It’s amazing how the world can throw you a curveball when you least expect it.
As a teenager, I played baseball and was a pretty darn good batter! I could see the pitcher’s fingertip release point more than 80% of the time and knew that curveball was coming. This week’s curveball smacked me in the head and knocked me and many business owners down to the turf.
This curveball wasn’t called a sinker, a slider, an off-speed, this curveball was Coronavirus, better known as COVID-19 and it’s become an overnight pandemic event.
In less than six weeks, the US went from 14 confirmed cases to now close to 27,000. Our borders are shut down, our kids are home from school indefinitely, non-essential businesses are being told to shut down until further notice, and the stock market has plunged 10,000 points literally in the last two weeks. As I sit here writing this, my family, friends, and colleagues all over the country are being told to stay home and lockdown!
As the CEO of a nationwide drone services company, it’s my responsibility—and quite frankly, survival—to take inventory on what the hell is going on. So instead of focusing on the negatives, I wanted to share how professionally-piloted commercial drones can help this great country right now with this devastating event.
Using drones for social distancing
For the business that needs to continue to function, we are now being told to maintain “social distancing”. Social distancing? This is a new term that I believe is going to be at the forefront of everyone’s vocabulary for a long time to come.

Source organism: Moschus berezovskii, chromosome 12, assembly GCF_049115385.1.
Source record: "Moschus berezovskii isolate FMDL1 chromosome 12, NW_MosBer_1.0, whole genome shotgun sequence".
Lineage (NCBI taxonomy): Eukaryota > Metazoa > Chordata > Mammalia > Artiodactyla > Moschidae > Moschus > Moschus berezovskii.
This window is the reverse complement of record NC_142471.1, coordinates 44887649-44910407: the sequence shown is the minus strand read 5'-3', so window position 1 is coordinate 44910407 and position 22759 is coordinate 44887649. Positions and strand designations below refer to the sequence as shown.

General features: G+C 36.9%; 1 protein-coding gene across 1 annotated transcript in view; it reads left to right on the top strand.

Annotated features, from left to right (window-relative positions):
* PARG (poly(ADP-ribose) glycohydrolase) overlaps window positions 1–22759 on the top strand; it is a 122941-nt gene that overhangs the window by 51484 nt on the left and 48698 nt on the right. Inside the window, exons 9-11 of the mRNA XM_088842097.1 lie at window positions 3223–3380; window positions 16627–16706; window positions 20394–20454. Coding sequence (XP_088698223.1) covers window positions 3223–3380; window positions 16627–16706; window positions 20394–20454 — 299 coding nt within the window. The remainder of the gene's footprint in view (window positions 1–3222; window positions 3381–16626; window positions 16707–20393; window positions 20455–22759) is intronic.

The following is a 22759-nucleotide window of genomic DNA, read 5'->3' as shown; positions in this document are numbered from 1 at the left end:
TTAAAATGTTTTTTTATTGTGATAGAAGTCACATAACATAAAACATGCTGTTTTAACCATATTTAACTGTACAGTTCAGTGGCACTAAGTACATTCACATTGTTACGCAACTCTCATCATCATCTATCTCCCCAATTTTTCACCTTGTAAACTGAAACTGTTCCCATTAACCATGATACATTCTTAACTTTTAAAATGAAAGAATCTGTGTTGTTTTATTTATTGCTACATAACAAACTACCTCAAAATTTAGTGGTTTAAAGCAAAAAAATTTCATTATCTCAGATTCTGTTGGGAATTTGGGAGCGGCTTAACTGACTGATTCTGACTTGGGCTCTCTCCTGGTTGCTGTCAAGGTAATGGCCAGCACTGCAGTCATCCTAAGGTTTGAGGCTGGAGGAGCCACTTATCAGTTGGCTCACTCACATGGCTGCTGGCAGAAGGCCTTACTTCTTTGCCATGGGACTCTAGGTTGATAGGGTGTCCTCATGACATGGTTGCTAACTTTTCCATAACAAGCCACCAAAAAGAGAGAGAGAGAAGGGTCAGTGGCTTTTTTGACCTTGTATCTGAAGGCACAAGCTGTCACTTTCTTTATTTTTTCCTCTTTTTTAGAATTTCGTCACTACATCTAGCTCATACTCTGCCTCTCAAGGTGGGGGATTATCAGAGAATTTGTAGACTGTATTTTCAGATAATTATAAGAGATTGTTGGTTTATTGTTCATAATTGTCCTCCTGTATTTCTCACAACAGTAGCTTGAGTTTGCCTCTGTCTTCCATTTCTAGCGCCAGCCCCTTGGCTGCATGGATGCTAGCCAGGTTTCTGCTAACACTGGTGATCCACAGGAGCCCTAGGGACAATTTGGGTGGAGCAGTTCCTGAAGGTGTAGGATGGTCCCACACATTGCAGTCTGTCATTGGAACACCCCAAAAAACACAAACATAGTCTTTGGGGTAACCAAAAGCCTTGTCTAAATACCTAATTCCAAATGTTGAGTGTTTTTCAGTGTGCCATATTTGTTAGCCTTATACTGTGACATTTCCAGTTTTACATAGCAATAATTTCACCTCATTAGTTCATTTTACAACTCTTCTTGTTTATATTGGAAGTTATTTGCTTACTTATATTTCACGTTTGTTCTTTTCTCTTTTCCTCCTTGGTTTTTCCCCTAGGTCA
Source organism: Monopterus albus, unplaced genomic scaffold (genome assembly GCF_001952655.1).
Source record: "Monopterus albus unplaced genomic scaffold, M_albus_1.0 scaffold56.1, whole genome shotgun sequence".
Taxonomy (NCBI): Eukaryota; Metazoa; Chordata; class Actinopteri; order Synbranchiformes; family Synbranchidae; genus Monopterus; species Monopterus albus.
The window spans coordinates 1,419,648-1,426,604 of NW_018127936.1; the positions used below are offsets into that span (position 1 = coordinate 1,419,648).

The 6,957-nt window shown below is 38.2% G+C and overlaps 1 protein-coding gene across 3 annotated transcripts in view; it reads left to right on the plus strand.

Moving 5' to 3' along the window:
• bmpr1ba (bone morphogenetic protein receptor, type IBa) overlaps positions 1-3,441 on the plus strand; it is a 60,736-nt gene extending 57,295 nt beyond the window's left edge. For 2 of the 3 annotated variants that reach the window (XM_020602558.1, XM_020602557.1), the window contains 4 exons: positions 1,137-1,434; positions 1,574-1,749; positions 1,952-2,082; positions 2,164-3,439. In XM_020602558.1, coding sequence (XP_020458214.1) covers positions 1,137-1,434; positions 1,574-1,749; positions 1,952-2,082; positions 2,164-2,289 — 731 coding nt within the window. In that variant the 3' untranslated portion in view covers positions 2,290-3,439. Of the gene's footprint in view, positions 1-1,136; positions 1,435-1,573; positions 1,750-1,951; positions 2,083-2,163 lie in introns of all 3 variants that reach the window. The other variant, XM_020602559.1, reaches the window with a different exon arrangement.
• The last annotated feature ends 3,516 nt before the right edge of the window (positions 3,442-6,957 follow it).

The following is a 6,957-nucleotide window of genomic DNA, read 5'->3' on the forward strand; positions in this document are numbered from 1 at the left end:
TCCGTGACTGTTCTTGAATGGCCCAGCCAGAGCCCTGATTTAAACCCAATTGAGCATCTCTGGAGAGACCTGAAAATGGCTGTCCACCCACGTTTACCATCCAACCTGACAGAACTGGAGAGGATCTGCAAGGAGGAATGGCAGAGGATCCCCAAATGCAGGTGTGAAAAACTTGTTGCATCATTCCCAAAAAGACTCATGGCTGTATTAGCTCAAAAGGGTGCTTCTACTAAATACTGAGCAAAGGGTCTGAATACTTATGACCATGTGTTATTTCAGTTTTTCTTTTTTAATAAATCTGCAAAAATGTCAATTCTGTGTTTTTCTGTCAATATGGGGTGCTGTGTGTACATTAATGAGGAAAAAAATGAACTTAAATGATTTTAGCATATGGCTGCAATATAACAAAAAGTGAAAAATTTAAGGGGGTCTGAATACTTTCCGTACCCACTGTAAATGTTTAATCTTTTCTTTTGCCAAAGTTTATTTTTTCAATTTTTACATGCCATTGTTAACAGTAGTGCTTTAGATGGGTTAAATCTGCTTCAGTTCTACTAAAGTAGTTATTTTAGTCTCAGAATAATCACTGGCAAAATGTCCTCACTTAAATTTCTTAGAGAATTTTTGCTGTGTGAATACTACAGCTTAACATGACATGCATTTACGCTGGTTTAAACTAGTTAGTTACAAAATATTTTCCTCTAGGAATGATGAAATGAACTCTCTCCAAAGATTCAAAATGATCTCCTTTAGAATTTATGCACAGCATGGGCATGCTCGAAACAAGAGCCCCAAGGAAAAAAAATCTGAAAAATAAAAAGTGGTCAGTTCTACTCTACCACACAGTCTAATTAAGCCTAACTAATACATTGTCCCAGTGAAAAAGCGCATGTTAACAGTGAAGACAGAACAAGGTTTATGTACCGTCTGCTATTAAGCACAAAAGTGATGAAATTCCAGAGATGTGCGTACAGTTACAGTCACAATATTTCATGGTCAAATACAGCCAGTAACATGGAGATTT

COVID-19 is not only affecting the general public, but also commercial industries such as construction, energy and utilities, infrastructure and even public safety.
Many are now aware of the general benefits of using drones on everything from industrial inspections to public safety, but now there is a possible benefit to using drones for social distancing. Whether it’s a residential insurance claim, or you’re doing a powerline inspection, you're limiting that human to human interactions, which is important given the nature of COVID-19.
How can drones alleviate this impact, and perhaps enhance social distancing in different business workflows?
Using drones for construction project social distancing
One example scenario that can benefit thousands of large commercial projects in progress right now across the country is real-time site monitoring. Having worked in the construction industry for many years, I understand the basic steps and workflow from the time a site for construction has been identified to the time of handover when the project is completed.
Every construction project has a variety of stakeholders that ultimately need to visit the site, shake hands, conduct project meetings and interact with dozens of people on a daily, weekly, and monthly basis. Stakeholder titles could be project executive, investors, bankers, Chief Operating Officer, Safety and Compliance Officer and many more.
Let’s look at an example project. The project site is in Houston, Texas, the general contractor and architectural engineering firm are headquartered in NYC, and the investors are in Chicago. At any given time, several (if not dozens) of people involved with the project might typically get on a plane to the project location to conduct a site walkthrough. These site walkthroughs could be for any of a number of purposes and objectives, but the common thread is simply wanting to see first-hand how the job is going, check in with the project team, or quite simply stay informed about how their investment is doing.
But now this dangerous uncharted virus situation is impacting the ability for everyone to travel safely.
While nothing can take the place of in-person interaction, the challenges of site inspection can be addressed quickly, safely, and efficiently with drones.